One of the aspects of the "Strange Fire" conference that slightly staggered me and infuriated me was the utter lack of logic and consistency reported by men who proudly call themselves "men of the Word" - and indeed near the end of Macarthur's final session seems to proudly liken himself to Timothy "guarding divine revelation". What do I mean by that? Macarthur made many blunt and straightforward statements that many of his "spin doctor" fans sought to water down. To be fair to Macarthur (and I respect him for it, as much as I find his sheer arrogance dislikable) - he didn't seek to do so.
And he stated rather proudly he doesn't care about offending people. So I feel little shame in joining the right and proper robust responses against him.
He stated charismatics are, in his eyes, unsaved - and he stuck by it. But even he seemed to flounder a little when confronting issues such as the fact that equally credible and respected theologians such as John Piper or Wayne Grudem would not agree with his hyper-cessationist, anti-charismatic views. Adrian Warnock reported from the Q and A session in the conference that he seemed to bluster;
"With John Piper, that is a complete anomaly. That is just so off everything else about him ... Even Wayne Grudem. I look at this as an anomaly [in his theology]. I don’t know and don’t need to know where this impulse comes from".
The thrust of Macarthur's argument too about worship seems highly inconsistent. His spin-doctor fans on Twitter seem to claim "of course he is not throwing the entire baby out with the bathwater" - apparently Macarthur likes Stuart Townend's "The Power of the Cross". Whether he does or doesn't, or maybe doesn't realise Townend comes from Newfrontiers flagship church "Church of Christ the King" in Brighton - he is clear on his views of charismatic worship offering to the church universal. Challies reports;
"MacArthur disagrees with this opinion. He is convinced that the contemporary style of music in the charismatic movement is the entry point of false doctrine into our churches. A church rooted in historical doctrine and hymns will be reluctant to embrace this music. This movement has diminished music by taking it out of the area of the mind and reduces it to feelings of the flesh".
There are thousands of songs from charismatic songwriters I could quote but as "the Power of the Cross" was cited - let's focus on that;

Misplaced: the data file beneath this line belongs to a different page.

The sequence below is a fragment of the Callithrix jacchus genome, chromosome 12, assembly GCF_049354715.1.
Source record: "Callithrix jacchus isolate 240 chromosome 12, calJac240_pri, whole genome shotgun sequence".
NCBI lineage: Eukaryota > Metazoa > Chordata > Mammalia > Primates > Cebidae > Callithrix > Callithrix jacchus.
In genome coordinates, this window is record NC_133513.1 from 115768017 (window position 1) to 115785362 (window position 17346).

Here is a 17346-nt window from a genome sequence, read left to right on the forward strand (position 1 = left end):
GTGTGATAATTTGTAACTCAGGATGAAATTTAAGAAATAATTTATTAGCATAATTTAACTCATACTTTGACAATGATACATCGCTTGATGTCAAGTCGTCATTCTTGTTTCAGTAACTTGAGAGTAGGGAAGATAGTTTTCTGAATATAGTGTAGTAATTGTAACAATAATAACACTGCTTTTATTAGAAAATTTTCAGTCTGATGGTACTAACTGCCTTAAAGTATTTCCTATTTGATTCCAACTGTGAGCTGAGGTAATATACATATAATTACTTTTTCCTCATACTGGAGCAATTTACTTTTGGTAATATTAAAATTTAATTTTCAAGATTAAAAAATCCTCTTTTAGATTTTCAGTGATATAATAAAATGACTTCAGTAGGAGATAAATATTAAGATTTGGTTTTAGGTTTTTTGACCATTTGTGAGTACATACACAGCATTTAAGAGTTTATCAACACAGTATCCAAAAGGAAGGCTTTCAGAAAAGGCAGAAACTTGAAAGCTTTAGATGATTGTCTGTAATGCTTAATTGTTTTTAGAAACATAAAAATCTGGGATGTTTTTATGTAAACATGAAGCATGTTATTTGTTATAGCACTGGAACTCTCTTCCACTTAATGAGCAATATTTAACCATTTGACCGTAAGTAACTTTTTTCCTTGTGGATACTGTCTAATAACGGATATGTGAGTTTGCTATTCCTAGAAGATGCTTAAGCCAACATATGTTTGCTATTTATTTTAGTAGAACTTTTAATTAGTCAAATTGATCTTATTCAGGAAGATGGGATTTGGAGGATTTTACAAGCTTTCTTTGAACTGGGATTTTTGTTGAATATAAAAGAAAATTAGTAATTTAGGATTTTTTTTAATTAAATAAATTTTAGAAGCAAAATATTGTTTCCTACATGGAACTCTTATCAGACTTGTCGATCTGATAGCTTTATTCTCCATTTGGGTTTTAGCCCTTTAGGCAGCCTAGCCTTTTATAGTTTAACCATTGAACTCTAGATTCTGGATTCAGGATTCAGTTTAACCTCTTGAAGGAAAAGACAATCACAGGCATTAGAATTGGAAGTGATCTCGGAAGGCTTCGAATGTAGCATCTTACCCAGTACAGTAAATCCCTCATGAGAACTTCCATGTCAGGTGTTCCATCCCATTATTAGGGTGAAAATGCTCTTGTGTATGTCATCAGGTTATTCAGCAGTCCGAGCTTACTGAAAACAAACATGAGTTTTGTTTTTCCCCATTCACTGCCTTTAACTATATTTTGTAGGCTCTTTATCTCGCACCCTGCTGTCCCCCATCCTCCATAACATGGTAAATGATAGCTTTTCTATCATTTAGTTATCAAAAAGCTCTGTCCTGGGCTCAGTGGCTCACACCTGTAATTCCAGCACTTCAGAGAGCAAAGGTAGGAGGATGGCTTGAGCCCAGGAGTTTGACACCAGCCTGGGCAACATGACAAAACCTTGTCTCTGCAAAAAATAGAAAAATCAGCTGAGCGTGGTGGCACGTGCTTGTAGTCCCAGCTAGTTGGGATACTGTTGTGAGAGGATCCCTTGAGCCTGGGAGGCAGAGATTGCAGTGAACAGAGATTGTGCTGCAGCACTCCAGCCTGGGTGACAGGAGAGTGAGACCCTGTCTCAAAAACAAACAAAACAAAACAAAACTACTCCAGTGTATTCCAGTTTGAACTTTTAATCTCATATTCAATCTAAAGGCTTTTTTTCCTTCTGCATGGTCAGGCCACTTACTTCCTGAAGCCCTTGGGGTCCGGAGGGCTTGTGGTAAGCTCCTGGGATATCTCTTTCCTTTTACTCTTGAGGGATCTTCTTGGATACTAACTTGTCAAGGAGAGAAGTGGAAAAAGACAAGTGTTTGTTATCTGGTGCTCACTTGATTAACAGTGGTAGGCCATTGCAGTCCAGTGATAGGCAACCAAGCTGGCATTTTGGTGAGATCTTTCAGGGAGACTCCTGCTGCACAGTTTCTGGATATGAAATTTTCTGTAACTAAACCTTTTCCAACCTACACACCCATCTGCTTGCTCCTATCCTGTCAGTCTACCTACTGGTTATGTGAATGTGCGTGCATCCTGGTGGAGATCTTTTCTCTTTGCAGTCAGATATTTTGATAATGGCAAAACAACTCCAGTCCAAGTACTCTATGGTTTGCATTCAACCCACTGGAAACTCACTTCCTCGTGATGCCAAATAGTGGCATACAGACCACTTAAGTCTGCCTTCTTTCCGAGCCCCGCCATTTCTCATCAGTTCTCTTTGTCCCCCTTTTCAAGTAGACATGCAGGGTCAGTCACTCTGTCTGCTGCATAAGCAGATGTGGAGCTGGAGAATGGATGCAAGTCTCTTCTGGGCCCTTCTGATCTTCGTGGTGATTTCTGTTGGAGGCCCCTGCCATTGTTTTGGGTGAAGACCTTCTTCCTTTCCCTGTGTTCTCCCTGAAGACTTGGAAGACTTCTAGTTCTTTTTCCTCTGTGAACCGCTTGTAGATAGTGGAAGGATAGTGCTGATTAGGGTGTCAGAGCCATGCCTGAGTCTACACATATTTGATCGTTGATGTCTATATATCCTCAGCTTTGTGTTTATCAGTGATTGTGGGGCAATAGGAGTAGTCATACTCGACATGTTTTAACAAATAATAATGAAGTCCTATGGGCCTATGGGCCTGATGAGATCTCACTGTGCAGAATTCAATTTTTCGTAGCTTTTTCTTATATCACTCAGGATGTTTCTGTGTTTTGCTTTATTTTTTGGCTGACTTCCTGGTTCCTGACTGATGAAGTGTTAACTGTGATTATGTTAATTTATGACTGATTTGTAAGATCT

I love this song because it particularly highlights and preaches the power of the complete gospel. And if Macarthur maybe would claim that this song from Townend is an "anomoly" like he sees Piper and Grudem's more charismatic pneumatology - I would rather counter that I think (I don't know - I haven't heard a testimony of how he wrote it) but actually Stuart Townend's charismatic experience and encounters with God indeed aided and inspired him to see the glorious gospel in it's entirety!
A key example of this is - to me - the baptism of the Holy Spirit (and for clarity's sake - I remain Lloyd-Jonesian in my understanding of this). Macarthur presumably would class this among other "demonic" doctrines. But I loved the way that Terry Virgo at Stoneleigh Bible Week 2000 drew the vital paralell between the ascension of Jesus the risen Christ and the gift of the Holy Spirit at Pentecost. For those with no time to hear the clip - here's what Terry said;
"Every person filled with the Holy Spirit is a proof and demonstration that Jesus Christ is not a corpse in some hidden cave in the Middle East. Every Christian filled with the Holy Spirit is proof that He ascended on high ... only resurrected, ascended Messiah's can give the Holy Spirit. Dead corpses aren't very good at it. It is a demonstration He is alive! It is His coronation gift!".
I would counter Macarthur's vitriol that the charismatic movement has spread in such entirety because it is "offering the world what it wants" - rather I think the charismatic movement is reminded the church what real life in the New Covenant is. Of course I would not claim, as some charismatics do, that reformed evangelicals are "dry, dead and dusty" (although some are). Neither would I claim that ALL charismatic churches are "alive, exciting and in right relationship with the risen Christ".
I actually believe that many charismatic movements and streams have become dry, flabby and complacent. Back in the 1970s and 80s there was much talk of "building a house for God". House churches thrived and there was a passion to relive New Covenant life. There are many charismatic (so-called) churches I visit and one can almost predict what "gift" will be manifested. And this complacency has no-doubt fuelled Macarthur and other anti-charismatic views.
Suddenly (thanks to people like Mark Driscoll - well-intended as he is) the focus has become "mission" - and the endless buzz word is "mission". If your church is not "missional" then you should be ashamed of yourself - we are led to believe. Many charismatic churches have seemed to have forgotten that true life in the Spirit and an enjoyment of the Presence of God naturally leads to a passion for the lost.
As John Piper said;
"Mission exists because worship doesn't".
Oh that many of us could remember the words of Terry Virgo at Stoneleigh Bible Week 1998 - we are a "dwelling place for God in the Spirit". Oh for churches springing up (or being revived truly) across the UK. Less of the silly counterfeit and more of reality!!